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Why the end date of a marriage can be important in some very specific cases.
In a highly unusual cases reported in the press recently, a wife lost out on £1.7 million in maintenance due to a technicality over when the parties’ marriage actually ended.
In this case, the couple married in 2012. The couple separated in 2013. The wife applied for divorce and the application got to the stage of decree nisi, but she never applied to make the decree nisi absolute and so the marriage never technically ended.
The parties reconciled in 2014 and stayed together until 2020, when the marriage actually ended.
The wife wanted at that point to rescind the decree nisi and to start afresh by making a new application to end the marriage from the point of the second separation in 2020. The husband however claimed that the parties never reconciled and that as such the original decree nisi should remain and that it should be made absolute.
Therefore the wife claimed that the marriage ended in 2020, whereas the husband claimed that it actually ended in 2013 following the wife’s original application to divorce.
So what was the point of spending in the region of £400,000 each in legal fees to argue what, on the face of it, is a seemingly small and insignificant point?
In short, money.
The parties, and the husband in particular, were wealthy and the parties’ union was subject to a prenuptial agreement, the terms of which were to be increasingly more generous to the wife dependant upon how long the parties had remained married.
Should the Judge, in this case the esteemed Judge Mr Justice Mostyn, agree with the wife, she would receive an additional £1.7 million pounds in housing capital on top of £2 million already in trust, a lump sum of £250,000 plus an additional £13,500 in spousal maintenance per annum which without it stood at £123,000.
This is why she applied to argue the point.
The Judge described the parties’ union as “highly defective” and he noted that there was no explanation as to why the wife had not applied for the decree nisi to be made absolute for some 12 months prior to the parties’ reconciliation in 2014.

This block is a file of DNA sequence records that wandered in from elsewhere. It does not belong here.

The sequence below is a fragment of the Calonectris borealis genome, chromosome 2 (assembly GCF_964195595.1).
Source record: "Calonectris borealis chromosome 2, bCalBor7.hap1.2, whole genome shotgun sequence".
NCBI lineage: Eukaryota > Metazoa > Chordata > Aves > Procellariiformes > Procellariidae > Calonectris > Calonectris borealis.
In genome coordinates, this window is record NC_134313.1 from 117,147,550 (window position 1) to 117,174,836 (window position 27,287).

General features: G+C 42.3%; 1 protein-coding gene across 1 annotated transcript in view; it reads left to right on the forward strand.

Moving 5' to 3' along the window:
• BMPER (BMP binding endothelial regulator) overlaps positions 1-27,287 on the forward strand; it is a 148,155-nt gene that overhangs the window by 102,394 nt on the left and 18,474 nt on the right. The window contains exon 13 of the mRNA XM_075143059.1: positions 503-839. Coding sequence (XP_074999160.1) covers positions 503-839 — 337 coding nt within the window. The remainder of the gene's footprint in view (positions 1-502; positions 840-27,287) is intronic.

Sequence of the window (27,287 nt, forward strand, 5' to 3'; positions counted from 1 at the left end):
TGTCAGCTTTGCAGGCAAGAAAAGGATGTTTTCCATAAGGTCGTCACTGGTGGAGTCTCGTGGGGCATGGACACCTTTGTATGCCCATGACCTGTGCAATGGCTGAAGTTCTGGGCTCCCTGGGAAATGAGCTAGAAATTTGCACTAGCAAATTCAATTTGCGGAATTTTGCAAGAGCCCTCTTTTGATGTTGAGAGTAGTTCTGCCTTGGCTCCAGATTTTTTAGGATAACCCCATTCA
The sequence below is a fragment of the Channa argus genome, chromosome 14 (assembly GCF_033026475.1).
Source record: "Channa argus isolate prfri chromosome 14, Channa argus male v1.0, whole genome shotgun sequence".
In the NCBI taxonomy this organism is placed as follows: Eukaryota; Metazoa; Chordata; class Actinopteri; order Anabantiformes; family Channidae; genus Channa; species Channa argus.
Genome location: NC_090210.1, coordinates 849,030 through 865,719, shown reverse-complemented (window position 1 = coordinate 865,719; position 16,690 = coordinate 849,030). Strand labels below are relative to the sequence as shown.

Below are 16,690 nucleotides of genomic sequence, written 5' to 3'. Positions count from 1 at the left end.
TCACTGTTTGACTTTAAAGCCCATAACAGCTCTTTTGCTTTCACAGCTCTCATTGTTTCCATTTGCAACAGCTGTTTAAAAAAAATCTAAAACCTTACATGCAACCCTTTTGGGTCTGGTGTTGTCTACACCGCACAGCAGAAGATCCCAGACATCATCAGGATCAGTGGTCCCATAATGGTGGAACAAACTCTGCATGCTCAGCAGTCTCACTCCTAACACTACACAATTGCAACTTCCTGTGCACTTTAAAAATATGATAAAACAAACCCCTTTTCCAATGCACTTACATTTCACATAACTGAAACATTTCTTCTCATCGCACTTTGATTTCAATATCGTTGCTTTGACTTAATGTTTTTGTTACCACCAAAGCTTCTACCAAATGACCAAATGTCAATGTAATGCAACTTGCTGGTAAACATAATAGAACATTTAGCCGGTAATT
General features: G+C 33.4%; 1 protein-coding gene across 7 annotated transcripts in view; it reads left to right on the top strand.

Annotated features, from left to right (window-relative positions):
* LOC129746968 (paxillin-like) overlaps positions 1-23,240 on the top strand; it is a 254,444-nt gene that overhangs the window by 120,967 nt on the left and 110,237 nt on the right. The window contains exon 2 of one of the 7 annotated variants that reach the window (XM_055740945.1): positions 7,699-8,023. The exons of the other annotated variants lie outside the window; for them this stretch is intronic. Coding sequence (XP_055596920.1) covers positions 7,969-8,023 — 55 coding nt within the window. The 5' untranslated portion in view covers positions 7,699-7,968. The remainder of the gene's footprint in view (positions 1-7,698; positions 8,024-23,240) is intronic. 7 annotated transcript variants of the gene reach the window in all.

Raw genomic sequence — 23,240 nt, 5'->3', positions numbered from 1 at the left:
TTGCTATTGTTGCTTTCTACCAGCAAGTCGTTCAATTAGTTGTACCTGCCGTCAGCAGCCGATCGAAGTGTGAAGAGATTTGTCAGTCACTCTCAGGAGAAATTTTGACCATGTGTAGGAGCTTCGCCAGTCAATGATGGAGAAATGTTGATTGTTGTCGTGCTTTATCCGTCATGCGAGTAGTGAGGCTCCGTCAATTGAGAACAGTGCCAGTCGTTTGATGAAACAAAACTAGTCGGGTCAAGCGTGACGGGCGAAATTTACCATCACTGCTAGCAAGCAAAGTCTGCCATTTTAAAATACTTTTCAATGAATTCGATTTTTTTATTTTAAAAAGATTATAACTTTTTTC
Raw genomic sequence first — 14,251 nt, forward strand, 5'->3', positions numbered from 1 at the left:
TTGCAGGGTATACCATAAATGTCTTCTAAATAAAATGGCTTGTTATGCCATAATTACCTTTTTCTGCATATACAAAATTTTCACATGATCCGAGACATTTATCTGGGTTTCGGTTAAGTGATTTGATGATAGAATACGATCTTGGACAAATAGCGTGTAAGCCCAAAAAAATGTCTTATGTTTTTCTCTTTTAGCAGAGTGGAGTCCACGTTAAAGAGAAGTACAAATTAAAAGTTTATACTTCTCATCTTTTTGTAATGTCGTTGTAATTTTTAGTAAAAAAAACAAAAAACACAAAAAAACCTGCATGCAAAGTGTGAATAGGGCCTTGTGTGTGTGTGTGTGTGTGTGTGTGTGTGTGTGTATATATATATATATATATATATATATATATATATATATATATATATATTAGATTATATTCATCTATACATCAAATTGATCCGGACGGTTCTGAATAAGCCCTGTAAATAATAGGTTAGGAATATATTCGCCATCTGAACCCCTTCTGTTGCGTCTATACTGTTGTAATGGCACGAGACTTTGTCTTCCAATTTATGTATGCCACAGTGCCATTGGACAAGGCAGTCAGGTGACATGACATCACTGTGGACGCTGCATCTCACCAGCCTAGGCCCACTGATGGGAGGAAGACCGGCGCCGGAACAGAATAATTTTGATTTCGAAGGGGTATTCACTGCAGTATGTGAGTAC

Instead, the “toxic, damaging and unhealthy” relationship resumed, however, the Judge held that he was satisfied that at all times following the pronouncement of the decree nisi the marriage was and remained irretrievably broken.
He noted that there was also no application for a recission of the existing decree nisi at any time after 2014 which he would have expected to see had the parties genuinely reconciled. For these reasons he dismissed the wife’s application and he granted the husband’s application.
This is a highly unusual case with a very specific set of circumstances.
However, we can take away some points from the case that can be applied to everyday cases. For example, when deciding what to do in the event that somebody is contemplating divorce, it is wise to consider all factors that could affect the outcome of any financial settlement in divorce.
In this case, a prenuptial agreement dictated how much money the wife should have received upon divorce in capital and maintenance dependant upon the length of the marriage.
Whichever party is going to be affected by an existing document should be advised to think very carefully about how and when they time their departure from the marriage and of course, as in this case, should the parties reconcile, they should be advised to apply for rescission as quickly as possible.
Otherwise, as in this case, any undue delay could be – and in this case has been – extremely costly.
For further information and advice on this issue, and other family law issues, please contact us for a free initial consultation on 01992 306 616 or 0207 956 2740 or email us.Back to Law Articles